For years and years I lived in constant fear of judgement.
I was scared of others judging me for what I ate, wore, how I spoke, what I drove, who I dated and more.
Often I would miss out on opportunities that I would have loved to partake in because I was so terrified of others judging me while I was out.
My personal fear stemmed from the fact that I was a really heavy individual for most of my life; it wasn’t until I was in my late 20s that I finally broke free of the obesity that had plagued me for most of my life.
It wasn’t until I learned how to break up with my ego that I was able to begin to lose weight, significantly.
For so many years of my life I was the “fat” kid at the party, and in my own family. No one else that I knew looked like me, all of my friends and family were thin and beautiful, and I felt like the black sheep wherever I went because I was so heavy and felt ugly and unwanted.
It was sometime in my mid 20s when I first heard about a procedure that would allow me to lose the weight that I had carried with me for so long, unable to shed. As badly as I wanted to have this procedure done, I couldn’t get past my ego telling me that people would shame me and judge me for not being able to do it on my own. The thought of having surgery stayed with me for years; I even went as far as to book a consultation with a nurse to talk about what the next step would be, and then I completely shut down and pushed the thought from my mind while I tried to find other socially acceptable ways of losing the weight.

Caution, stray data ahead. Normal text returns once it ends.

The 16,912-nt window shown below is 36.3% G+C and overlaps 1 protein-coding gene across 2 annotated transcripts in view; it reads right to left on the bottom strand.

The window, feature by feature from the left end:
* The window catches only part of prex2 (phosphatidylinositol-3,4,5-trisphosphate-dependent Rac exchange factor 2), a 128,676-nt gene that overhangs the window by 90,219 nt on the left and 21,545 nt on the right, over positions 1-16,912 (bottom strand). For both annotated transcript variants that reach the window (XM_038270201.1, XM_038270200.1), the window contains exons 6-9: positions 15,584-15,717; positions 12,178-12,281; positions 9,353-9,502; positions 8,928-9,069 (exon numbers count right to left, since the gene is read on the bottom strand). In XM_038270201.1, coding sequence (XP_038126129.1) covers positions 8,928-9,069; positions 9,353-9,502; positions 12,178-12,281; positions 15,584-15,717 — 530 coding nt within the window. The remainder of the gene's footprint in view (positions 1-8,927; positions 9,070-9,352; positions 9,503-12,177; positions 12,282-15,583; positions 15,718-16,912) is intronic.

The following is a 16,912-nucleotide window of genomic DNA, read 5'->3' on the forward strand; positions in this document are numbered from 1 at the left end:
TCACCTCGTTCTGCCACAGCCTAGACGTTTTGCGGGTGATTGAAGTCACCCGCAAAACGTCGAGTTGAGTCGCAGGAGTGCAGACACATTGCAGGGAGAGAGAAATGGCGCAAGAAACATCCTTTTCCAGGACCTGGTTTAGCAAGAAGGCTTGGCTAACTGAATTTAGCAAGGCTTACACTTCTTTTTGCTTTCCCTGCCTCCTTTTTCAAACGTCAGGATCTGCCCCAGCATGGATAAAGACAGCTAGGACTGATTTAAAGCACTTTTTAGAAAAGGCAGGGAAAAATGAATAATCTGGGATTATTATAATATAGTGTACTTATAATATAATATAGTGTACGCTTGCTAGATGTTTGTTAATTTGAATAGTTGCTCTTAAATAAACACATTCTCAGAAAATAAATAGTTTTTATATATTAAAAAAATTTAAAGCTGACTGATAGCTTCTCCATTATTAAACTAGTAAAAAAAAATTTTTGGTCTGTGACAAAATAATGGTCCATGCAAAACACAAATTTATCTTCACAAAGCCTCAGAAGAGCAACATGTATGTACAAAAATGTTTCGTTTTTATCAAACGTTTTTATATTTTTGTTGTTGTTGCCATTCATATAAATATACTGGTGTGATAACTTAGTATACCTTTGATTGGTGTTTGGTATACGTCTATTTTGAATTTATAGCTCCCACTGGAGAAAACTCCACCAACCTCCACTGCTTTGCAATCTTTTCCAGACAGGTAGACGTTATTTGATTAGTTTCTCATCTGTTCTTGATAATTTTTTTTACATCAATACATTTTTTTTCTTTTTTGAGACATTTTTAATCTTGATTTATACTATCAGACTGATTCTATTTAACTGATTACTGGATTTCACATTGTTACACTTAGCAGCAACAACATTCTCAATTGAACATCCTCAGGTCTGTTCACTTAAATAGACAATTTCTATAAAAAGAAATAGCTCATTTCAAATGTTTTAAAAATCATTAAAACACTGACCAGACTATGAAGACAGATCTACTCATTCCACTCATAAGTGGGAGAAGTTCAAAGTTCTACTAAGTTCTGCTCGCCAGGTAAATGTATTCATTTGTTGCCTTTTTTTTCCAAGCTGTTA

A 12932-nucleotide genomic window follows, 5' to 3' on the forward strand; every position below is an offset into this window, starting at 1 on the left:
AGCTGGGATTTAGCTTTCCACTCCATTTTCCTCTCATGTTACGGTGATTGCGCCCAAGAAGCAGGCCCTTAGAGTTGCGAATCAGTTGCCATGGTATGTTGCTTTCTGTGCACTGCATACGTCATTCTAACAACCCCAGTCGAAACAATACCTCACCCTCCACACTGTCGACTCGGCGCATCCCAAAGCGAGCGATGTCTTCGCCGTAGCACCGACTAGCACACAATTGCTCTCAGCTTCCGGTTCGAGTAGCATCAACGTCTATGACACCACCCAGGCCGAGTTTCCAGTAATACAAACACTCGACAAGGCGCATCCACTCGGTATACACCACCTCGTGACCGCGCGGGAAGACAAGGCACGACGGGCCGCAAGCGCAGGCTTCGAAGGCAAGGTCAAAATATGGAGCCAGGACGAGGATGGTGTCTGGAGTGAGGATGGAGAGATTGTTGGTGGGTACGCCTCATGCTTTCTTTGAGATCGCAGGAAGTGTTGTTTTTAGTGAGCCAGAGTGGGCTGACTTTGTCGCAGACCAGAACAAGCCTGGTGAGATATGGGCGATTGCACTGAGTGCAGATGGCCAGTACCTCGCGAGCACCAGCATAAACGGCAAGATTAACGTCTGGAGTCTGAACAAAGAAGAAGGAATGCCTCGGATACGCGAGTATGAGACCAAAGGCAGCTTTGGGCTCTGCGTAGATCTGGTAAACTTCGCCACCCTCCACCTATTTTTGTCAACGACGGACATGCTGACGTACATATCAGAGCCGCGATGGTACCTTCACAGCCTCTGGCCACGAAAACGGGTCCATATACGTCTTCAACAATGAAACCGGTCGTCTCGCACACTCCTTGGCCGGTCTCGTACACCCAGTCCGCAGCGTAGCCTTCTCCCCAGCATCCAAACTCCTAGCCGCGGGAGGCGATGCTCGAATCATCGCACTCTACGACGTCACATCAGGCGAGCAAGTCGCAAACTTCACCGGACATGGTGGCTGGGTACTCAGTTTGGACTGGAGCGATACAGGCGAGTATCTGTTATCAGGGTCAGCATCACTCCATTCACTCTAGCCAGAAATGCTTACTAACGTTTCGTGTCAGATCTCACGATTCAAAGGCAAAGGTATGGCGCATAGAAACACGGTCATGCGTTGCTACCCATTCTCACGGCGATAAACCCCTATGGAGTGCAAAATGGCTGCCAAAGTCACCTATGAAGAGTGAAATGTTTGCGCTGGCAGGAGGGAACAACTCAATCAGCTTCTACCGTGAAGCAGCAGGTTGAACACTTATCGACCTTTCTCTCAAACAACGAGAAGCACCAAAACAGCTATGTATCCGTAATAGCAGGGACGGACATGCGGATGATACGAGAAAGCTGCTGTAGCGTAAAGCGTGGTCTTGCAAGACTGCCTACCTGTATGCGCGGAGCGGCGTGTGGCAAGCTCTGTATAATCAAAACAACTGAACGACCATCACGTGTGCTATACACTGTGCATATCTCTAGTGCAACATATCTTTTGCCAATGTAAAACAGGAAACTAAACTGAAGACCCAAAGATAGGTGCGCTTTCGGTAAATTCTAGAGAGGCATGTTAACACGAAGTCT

One day, a few months before I was supposed to be getting married to a man that I didn’t love—but thought was all that I deserved—I had an earth shattering, life changing breakthrough. If drug addicts and alcoholics are praised for their attempts to get help and shed their addictions, why was it so different for those of us who are addicted to food? What I was trying to do was get help for my addiction and, in my case, I needed a major shift to be able to shed the weight and change my life. Surgery for me was the “rehab” that I had been waiting for.
I can remember keeping my meetings and conversations with the doctors and facilitators a secret from everyone in my family, including my partner at the time, because I wasn’t quite strong enough to withstand a barrage of judgement or conflicting opinions just yet. I knew that this was right for me and I didn’t want to chance anything throwing me off course.
My life changed in the instant that I made the decision to do what was best for me and not what was expected or accepted by society. I went ahead with the procedure and went on to lose 100+ pounds (even more if you count losing the partner I was with as well) and though that has changed my life considerably from a health perspective, the biggest change came from realizing that I was allowing my ego and my fear of others’ opinions keep me from living the life that was right and meant for me.
So often we disallow ourselves joy, love, money, and so on, because we are afraid to go against the societal grain. We don’t want to stand out because standing apart from the crowd means that we are on display for others to see and judge, but what we fail to realize is that so often we are the ones judging ourselves and everyone else is in the same boat.
When we can come to a place of peace within where we truly love, respect and accept ourselves for the perfect imperfection that we are, something magical happens and we open ourselves up to the infinite possibilities awaiting us. Learning to let go of the desire to please others, to meet their expectations at the expense of our own is ingrained in us from childhood and can be extremely hard to let go of, but once you do and you learn to live for you the world opens up and shows you the beauty you have been waiting for.
Change is hard no doubt, but regret is harder to live with in the end. I chose not to regret the life I was handed, and to accept the changes that I could make. It was the best decision I have ever made and I am thankful every single day for the moment of bravery that led me to this point of change.
Author: Tanessa Holt
Image: Author’s Own, Wikipedia
Editor: Travis May